Nos. 36 & 37, March 2004

Nos. 36 & 37
(March 2004):

Introduction: Growth Suppressed, Parasitism to the Fore

Appendix I: The Real Scale of Unemployment

Appendix II: Starving and Stunting the People

The Real State of India's Economy
III. Where Are Corporate Profits Coming From?

Improved corporate profits are not necessarily an indicator of greater economic activity -- contrary to what the financial papers would have us believe. Sometimes even they cannot help noting this fact, albeit indirectly. Business Standard, n its annual study of 1,000 top Indian firms (BS 1000: India's corporate giants, January 2004), titles its piece on corporate profits: "Unravelling a mystery: Profits have risen far more sharply than sales. Why?"

In the last several years, the corporate sector has refrained from carrying out investment, but has placed its funds in bonds, shares, mutual fund units, and government debt. The corporate sector's earnings from these sources (called "other income", to distinguish it from sales income) account for a large share of its profits. According to an RBI study,10"other income" of the surveyed 1,267 public limited companies in 2002-03 accounted for as much as 35.5 per cent of their profit before tax.11 At end-March 2003, the top 24 corporates alone had as much as Rs 46,424 crore (Rs 464.24 billion) in cash and highly liquid assets, up from Rs 34,629 crore (Rs 346.29 billion) at end of 2001-0212 — indicating their decision not to invest in productive activity, but to deploy their funds in interest-earning instruments or for speculation.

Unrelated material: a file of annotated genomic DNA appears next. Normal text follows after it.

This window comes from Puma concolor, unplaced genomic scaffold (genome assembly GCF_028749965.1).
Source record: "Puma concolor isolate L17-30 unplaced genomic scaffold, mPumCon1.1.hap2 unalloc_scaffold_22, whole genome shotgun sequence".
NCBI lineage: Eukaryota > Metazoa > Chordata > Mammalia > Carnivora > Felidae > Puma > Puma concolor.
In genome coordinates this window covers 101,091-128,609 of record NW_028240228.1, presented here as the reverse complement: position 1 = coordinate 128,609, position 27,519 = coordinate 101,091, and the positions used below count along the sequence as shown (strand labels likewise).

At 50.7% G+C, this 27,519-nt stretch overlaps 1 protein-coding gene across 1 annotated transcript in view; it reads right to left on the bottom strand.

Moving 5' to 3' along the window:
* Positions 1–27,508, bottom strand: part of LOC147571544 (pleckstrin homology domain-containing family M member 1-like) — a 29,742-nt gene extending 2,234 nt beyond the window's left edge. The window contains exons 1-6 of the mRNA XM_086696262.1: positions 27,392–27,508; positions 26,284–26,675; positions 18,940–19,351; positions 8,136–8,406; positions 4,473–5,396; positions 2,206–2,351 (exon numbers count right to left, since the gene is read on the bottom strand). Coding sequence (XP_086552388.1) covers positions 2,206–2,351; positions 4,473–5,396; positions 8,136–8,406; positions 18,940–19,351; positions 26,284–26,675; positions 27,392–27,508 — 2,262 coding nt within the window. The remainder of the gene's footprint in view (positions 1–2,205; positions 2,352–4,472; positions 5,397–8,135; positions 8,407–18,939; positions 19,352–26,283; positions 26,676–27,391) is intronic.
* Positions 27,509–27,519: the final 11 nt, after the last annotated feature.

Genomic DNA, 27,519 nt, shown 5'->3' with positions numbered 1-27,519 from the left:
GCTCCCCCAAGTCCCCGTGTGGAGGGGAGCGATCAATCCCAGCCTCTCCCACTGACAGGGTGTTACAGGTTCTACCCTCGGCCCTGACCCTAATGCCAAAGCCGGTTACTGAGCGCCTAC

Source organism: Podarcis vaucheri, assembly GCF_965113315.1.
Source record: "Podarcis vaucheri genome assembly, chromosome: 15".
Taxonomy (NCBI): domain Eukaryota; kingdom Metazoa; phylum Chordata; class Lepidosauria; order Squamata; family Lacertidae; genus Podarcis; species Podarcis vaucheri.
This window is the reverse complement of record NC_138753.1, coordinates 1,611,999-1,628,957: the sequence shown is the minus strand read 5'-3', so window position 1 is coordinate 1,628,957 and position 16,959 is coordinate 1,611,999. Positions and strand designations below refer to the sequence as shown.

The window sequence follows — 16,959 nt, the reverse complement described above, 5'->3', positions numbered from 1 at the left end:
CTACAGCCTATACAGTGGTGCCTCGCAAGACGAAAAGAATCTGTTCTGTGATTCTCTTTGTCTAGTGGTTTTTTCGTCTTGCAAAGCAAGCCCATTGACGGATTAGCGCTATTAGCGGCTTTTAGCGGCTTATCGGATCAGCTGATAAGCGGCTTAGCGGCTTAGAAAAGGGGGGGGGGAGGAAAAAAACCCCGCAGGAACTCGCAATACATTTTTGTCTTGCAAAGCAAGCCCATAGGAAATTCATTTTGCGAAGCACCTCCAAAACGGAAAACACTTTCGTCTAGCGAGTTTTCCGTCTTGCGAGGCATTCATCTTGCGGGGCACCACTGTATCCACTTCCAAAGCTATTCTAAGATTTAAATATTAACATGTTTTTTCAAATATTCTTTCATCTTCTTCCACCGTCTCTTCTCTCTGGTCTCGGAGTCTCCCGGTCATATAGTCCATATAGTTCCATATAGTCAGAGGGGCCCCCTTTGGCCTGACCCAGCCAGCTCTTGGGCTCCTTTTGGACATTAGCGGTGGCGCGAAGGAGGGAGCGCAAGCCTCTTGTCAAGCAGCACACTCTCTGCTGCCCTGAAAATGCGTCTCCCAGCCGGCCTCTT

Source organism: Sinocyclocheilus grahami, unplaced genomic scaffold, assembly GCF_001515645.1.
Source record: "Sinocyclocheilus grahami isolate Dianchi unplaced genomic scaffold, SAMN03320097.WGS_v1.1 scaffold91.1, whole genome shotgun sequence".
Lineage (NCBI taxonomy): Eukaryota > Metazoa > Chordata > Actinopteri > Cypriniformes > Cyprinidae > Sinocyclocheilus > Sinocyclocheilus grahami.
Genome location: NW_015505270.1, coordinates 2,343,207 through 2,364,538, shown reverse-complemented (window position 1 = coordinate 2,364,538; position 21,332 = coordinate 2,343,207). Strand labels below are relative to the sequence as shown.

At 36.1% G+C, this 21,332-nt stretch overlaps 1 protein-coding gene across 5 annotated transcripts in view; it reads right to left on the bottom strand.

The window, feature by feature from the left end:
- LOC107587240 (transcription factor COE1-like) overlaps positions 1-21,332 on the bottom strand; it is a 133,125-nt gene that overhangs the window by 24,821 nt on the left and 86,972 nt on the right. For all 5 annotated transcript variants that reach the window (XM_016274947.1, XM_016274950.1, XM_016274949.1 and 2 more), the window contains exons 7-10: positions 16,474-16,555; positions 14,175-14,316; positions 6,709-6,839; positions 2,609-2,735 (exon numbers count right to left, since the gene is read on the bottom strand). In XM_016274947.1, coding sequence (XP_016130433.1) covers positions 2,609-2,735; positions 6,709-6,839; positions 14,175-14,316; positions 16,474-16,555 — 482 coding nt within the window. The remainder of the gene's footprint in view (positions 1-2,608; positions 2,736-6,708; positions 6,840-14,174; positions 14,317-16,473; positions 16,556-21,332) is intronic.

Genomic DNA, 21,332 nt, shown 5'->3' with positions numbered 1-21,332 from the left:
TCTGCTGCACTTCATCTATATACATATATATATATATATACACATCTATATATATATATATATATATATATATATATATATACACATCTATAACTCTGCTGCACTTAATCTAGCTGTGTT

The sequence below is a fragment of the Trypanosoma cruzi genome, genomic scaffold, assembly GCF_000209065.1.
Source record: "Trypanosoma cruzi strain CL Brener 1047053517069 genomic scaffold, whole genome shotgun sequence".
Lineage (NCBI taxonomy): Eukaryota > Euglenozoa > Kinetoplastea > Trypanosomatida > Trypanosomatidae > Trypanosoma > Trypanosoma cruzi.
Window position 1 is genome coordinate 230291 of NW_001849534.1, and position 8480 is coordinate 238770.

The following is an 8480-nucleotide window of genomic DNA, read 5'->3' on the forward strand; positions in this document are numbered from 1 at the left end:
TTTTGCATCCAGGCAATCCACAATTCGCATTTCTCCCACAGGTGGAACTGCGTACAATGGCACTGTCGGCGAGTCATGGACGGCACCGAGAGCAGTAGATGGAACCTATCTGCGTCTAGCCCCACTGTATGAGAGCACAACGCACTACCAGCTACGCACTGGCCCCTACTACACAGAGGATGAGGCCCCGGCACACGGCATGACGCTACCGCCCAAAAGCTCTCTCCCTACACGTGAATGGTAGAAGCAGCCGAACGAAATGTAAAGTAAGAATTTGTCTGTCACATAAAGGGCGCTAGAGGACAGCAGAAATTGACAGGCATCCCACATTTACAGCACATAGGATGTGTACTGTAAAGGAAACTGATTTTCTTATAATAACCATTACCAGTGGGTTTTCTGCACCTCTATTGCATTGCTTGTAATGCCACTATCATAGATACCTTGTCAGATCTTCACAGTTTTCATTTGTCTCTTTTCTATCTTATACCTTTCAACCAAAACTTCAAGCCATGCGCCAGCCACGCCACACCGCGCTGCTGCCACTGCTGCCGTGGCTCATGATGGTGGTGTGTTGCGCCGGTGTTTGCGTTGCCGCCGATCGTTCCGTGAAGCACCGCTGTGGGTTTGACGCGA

Secondly, the Government has brought about large reductions in interest rates paid to the financial institutions or the public by the corporate sector. The corporate sector has replaced much of its old debt at higher interest rates with new, lower-interest debt. The RBI survey cited above shows that interest costs of the private corporate sector fell by 11.7 per cent in 2002-03 over the previous year. Interest costs as a percentage of sales fell by 1.1 percentage points. At the same time, profit before tax as a percentage of sales rose by 1.6 percentage points. Thus the bulk of the increase in profits came from reduction of interest costs, not from greater efficiency or larger sales. It is important to note that the last several years of interest rate cuts have not spurred more productive investment by the corporate sector (as was the officially claimed purpose of the interest rate reductions), but merely helped the corporate sector to boost its profits.

These trends continued in 2003-04. Business Standard notes that its study of the top 478 companies "shows that interest costs fell by 18.2 per cent during the second quarter of 2003-04.... The result has been much higher profits.... Apart from interest costs, the 21.38 per cent growth in 'other income' was also responsible for the mismatch (ie profit growing much faster than sales)... In the last few years, there has been precious little investment by corporates in plant and machinery, since industry was plagued by excess capacity..."13

Behind the paucity of demand: growing poverty
Why did the corporate sector not make major investments? Why instead did it hold onto its cash, and use it to speculate on the financial markets? The reason was that there was not enough demand even to fully use the existing capacity, let alone add to it. The state of demand in the rural areas and among the mass of ordinary consumers is particularly reflected in the poor performance of fast-moving consumer goods (FMCG) in the past few years. The FMCG sector includes soaps, detergents, packaged tea powder, biscuits, toothpaste, toothpowder, shampoo, scourers, and so on, a large share of which are used by the poor, including in the rural areas. Even if the per capita income and the distribution of income were to remain the same, one would still expect FMCG sales to rise merely because population is rising.